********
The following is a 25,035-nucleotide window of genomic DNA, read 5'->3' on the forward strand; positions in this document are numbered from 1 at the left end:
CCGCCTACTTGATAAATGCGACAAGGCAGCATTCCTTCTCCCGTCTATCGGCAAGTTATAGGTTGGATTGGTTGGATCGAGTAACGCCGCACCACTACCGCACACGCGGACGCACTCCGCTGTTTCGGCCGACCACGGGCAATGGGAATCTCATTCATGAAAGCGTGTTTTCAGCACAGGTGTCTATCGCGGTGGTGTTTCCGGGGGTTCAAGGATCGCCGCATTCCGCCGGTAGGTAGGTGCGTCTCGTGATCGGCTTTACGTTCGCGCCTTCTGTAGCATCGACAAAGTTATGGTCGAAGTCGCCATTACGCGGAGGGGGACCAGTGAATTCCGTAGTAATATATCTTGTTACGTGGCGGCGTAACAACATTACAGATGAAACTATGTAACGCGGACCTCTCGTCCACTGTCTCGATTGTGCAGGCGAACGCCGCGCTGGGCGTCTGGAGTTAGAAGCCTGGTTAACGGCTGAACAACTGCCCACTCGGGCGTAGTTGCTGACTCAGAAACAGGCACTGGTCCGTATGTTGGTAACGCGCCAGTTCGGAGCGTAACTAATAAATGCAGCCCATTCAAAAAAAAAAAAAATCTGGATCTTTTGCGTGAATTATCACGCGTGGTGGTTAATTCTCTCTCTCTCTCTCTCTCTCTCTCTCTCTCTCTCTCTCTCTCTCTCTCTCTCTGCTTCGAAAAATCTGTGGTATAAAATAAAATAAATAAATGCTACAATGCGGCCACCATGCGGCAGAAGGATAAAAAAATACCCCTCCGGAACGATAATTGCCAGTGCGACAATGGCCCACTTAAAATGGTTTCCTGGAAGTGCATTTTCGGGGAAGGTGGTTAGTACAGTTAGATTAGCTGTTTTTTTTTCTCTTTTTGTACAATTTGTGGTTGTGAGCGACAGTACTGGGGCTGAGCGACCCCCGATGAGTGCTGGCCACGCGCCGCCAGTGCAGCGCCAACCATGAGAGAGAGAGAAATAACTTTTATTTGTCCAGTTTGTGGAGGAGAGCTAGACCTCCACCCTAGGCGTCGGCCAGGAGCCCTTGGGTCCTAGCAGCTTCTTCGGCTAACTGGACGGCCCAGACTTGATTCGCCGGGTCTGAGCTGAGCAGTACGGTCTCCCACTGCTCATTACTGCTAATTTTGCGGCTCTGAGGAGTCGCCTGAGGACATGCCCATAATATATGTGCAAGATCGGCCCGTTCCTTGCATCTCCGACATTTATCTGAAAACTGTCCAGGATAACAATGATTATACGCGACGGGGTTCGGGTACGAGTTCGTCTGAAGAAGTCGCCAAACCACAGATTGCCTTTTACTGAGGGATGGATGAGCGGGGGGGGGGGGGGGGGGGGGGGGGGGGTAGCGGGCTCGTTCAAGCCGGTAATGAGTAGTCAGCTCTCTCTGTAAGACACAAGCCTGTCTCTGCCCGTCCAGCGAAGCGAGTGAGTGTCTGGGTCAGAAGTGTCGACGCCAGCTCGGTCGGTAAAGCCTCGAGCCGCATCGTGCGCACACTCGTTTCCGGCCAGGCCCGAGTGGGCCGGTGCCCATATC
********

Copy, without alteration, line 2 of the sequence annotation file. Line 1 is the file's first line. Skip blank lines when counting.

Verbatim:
CCGCCTACTTGATAAATGCGACAAGGCAGCATTCCTTCTCCCGTCTATCGGCAAGTTATAGGTTGGATTGGTTGGATCGAGTAACGCCGCACCACTACCGCACACGCGGACGCACTCCGCTGTTTCGGCCGACCACGGGCAATGGGAATCTCATTCATGAAAGCGTGTTTTCAGCACAGGTGTCTATCGCGGTGGTGTTTCCGGGGGTTCAAGGATCGCCGCATTCCGCCGGTAGGTAGGTGCGTCTCGTGATCGGCTTTACGTTCGCGCCTTCTGTAGCATCGACAAAGTTATGGTCGAAGTCGCCATTACGCGGAGGGGGACCAGTGAATTCCGTAGTAATATATCTTGTTACGTGGCGGCGTAACAACATTACAGATGAAACTATGTAACGCGGACCTCTCGTCCACTGTCTCGATTGTGCAGGCGAACGCCGCGCTGGGCGTCTGGAGTTAGAAGCCTGGTTAACGGCTGAACAACTGCCCACTCGGGCGTAGTTGCTGACTCAGAAACAGGCACTGGTCCGTATGTTGGTAACGCGCCAGTTCGGAGCGTAACTAATAAATGCAGCCCATTCAAAAAAAAAAAAAATCTGGATCTTTTGCGTGAATTATCACGCGTGGTGGTTAATTCTCTCTCTCTCTCTCTCTCTCTCTCTCTCTCTCTCTCTCTCTCTCTCTCTCTCTGCTTCGAAAAATCTGTGGTATAAAATAAAATAAATAAATGCTACAATGCGGCCACCATGCGGCAGAAGGATAAAAAAATACCCCTCCGGAACGATAATTGCCAGTGCGACAATGGCCCACTTAAAATGGTTTCCTGGAAGTGCATTTTCGGGGAAGGTGGTTAGTACAGTTAGATTAGCTGTTTTTTTTTCTCTTTTTGTACAATTTGTGGTTGTGAGCGACAGTACTGGGGCTGAGCGACCCCCGATGAGTGCTGGCCACGCGCCGCCAGTGCAGCGCCAACCATGAGAGAGAGAGAAATAACTTTTATTTGTCCAGTTTGTGGAGGAGAGCTAGACCTCCACCCTAGGCGTCGGCCAGGAGCCCTTGGGTCCTAGCAGCTTCTTCGGCTAACTGGACGGCCCAGACTTGATTCGCCGGGTCTGAGCTGAGCAGTACGGTCTCCCACTGCTCATTACTGCTAATTTTGCGGCTCTGAGGAGTCGCCTGAGGACATGCCCATAATATATGTGCAAGATCGGCCCGTTCCTTGCATCTCCGACATTTATCTGAAAACTGTCCAGGATAACAATGATTATACGCGACGGGGTTCGGGTACGAGTTCGTCTGAAGAAGTCGCCAAACCACAGATTGCCTTTTACTGAGGGATGGATGAGCGGGGGGGGGGGGGGGGGGGGGGGGGGGGTAGCGGGCTCGTTCAAGCCGGTAATGAGTAGTCAGCTCTCTCTGTAAGACACAAGCCTGTCTCTGCCCGTCCAGCGAAGCGAGTGAGTGTCTGGGTCAGAAGTGTCGACGCCAGCTCGGTCGGTAAAGCCTCGAGCCGCATCGTGCGCACACTCGTTTCCGGCCAGGCCCGAGTGGGCCGGTGCCCATATC